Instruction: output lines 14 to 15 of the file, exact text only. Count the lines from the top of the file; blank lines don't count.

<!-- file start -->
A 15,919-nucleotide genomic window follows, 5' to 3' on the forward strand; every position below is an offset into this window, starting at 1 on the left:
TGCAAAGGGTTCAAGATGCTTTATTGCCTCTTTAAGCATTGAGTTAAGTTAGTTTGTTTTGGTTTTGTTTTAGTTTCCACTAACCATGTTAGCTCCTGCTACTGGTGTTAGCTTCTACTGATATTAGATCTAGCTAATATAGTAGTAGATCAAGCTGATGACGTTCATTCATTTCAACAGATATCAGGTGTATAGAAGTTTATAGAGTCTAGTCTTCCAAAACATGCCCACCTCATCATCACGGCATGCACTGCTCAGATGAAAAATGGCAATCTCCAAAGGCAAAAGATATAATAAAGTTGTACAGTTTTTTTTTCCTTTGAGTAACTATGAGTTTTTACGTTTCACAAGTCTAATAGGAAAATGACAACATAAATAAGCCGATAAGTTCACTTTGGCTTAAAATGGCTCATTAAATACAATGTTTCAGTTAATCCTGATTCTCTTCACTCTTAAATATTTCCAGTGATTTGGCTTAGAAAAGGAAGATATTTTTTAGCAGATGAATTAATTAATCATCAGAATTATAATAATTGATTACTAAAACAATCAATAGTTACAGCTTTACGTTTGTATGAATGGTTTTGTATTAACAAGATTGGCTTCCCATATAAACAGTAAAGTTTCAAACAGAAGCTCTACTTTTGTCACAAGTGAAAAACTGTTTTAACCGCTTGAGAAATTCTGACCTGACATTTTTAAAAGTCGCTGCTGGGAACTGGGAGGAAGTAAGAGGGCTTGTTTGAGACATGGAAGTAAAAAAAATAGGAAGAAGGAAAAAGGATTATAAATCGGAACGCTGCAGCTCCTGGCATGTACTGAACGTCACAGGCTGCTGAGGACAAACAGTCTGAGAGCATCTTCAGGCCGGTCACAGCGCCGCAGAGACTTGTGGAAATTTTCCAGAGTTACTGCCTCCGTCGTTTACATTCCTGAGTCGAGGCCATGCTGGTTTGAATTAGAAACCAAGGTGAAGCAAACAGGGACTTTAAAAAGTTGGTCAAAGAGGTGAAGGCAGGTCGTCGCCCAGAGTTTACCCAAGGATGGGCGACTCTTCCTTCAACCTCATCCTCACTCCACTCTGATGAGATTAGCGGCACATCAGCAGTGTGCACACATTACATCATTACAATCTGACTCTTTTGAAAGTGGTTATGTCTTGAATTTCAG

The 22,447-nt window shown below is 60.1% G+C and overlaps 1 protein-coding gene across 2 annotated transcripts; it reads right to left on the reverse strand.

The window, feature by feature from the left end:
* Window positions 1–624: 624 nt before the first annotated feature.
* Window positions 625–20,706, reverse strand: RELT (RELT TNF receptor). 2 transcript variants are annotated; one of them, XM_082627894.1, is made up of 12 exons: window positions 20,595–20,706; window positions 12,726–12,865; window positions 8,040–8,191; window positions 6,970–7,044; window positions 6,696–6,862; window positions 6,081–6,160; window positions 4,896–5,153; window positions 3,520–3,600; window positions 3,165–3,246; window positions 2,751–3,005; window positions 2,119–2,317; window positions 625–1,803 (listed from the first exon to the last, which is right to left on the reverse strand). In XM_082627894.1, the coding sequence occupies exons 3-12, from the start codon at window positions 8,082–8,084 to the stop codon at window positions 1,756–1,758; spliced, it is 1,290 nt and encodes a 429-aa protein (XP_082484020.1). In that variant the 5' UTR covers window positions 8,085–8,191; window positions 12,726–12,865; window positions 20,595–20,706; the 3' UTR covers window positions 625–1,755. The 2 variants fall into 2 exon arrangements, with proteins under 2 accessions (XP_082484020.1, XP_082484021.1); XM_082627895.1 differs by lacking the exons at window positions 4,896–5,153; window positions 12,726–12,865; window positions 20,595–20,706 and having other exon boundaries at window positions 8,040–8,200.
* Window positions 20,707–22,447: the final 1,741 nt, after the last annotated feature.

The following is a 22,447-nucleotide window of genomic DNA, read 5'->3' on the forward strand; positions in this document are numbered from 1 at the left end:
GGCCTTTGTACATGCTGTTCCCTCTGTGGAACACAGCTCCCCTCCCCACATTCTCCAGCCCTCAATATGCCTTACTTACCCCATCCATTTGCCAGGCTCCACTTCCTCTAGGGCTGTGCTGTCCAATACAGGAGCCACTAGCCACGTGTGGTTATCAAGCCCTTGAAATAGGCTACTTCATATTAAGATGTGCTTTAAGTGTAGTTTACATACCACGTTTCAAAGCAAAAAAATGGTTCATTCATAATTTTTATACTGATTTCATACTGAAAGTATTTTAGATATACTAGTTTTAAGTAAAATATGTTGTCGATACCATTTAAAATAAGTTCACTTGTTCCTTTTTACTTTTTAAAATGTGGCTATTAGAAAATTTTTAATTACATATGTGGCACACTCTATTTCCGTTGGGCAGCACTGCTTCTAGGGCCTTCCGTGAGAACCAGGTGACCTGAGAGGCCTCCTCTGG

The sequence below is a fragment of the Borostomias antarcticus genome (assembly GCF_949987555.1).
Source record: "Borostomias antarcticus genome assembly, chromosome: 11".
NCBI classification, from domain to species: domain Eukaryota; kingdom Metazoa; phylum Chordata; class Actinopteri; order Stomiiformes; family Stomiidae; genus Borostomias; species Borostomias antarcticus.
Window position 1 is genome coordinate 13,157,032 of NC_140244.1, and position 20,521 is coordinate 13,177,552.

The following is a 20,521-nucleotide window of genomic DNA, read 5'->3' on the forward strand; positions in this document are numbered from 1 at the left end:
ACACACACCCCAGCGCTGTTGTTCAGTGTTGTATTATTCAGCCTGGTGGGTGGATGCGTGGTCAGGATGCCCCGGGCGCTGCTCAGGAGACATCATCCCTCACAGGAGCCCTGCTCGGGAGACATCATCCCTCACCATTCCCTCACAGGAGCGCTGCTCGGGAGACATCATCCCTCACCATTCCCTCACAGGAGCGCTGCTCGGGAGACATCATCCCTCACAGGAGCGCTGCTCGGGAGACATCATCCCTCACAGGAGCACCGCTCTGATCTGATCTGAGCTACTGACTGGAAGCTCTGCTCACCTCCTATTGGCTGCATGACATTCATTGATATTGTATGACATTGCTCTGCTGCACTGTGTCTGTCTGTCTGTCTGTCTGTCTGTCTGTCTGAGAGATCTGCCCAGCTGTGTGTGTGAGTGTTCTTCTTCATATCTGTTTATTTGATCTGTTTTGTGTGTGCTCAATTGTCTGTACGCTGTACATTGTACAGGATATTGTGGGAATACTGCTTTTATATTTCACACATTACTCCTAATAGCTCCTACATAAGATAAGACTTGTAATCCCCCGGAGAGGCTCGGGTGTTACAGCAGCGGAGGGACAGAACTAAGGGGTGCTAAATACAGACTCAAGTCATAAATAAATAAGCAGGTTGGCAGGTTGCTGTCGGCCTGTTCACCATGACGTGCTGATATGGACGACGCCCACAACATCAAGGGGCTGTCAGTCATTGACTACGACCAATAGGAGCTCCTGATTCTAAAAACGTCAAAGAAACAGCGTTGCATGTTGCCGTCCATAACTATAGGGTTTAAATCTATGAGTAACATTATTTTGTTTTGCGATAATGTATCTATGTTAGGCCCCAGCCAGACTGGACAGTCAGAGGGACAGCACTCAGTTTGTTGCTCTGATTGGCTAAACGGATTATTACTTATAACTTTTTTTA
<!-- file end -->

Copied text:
The following is a 20,521-nucleotide window of genomic DNA, read 5'->3' on the forward strand; positions in this document are numbered from 1 at the left end:
ACACACACCCCAGCGCTGTTGTTCAGTGTTGTATTATTCAGCCTGGTGGGTGGATGCGTGGTCAGGATGCCCCGGGCGCTGCTCAGGAGACATCATCCCTCACAGGAGCCCTGCTCGGGAGACATCATCCCTCACCATTCCCTCACAGGAGCGCTGCTCGGGAGACATCATCCCTCACCATTCCCTCACAGGAGCGCTGCTCGGGAGACATCATCCCTCACAGGAGCGCTGCTCGGGAGACATCATCCCTCACAGGAGCACCGCTCTGATCTGATCTGAGCTACTGACTGGAAGCTCTGCTCACCTCCTATTGGCTGCATGACATTCATTGATATTGTATGACATTGCTCTGCTGCACTGTGTCTGTCTGTCTGTCTGTCTGTCTGTCTGTCTGAGAGATCTGCCCAGCTGTGTGTGTGAGTGTTCTTCTTCATATCTGTTTATTTGATCTGTTTTGTGTGTGCTCAATTGTCTGTACGCTGTACATTGTACAGGATATTGTGGGAATACTGCTTTTATATTTCACACATTACTCCTAATAGCTCCTACATAAGATAAGACTTGTAATCCCCCGGAGAGGCTCGGGTGTTACAGCAGCGGAGGGACAGAACTAAGGGGTGCTAAATACAGACTCAAGTCATAAATAAATAAGCAGGTTGGCAGGTTGCTGTCGGCCTGTTCACCATGACGTGCTGATATGGACGACGCCCACAACATCAAGGGGCTGTCAGTCATTGACTACGACCAATAGGAGCTCCTGATTCTAAAAACGTCAAAGAAACAGCGTTGCATGTTGCCGTCCATAACTATAGGGTTTAAATCTATGAGTAACATTATTTTGTTTTGCGATAATGTATCTATGTTAGGCCCCAGCCAGACTGGACAGTCAGAGGGACAGCACTCAGTTTGTTGCTCTGATTGGCTAAACGGATTATTACTTATAACTTTTTTTA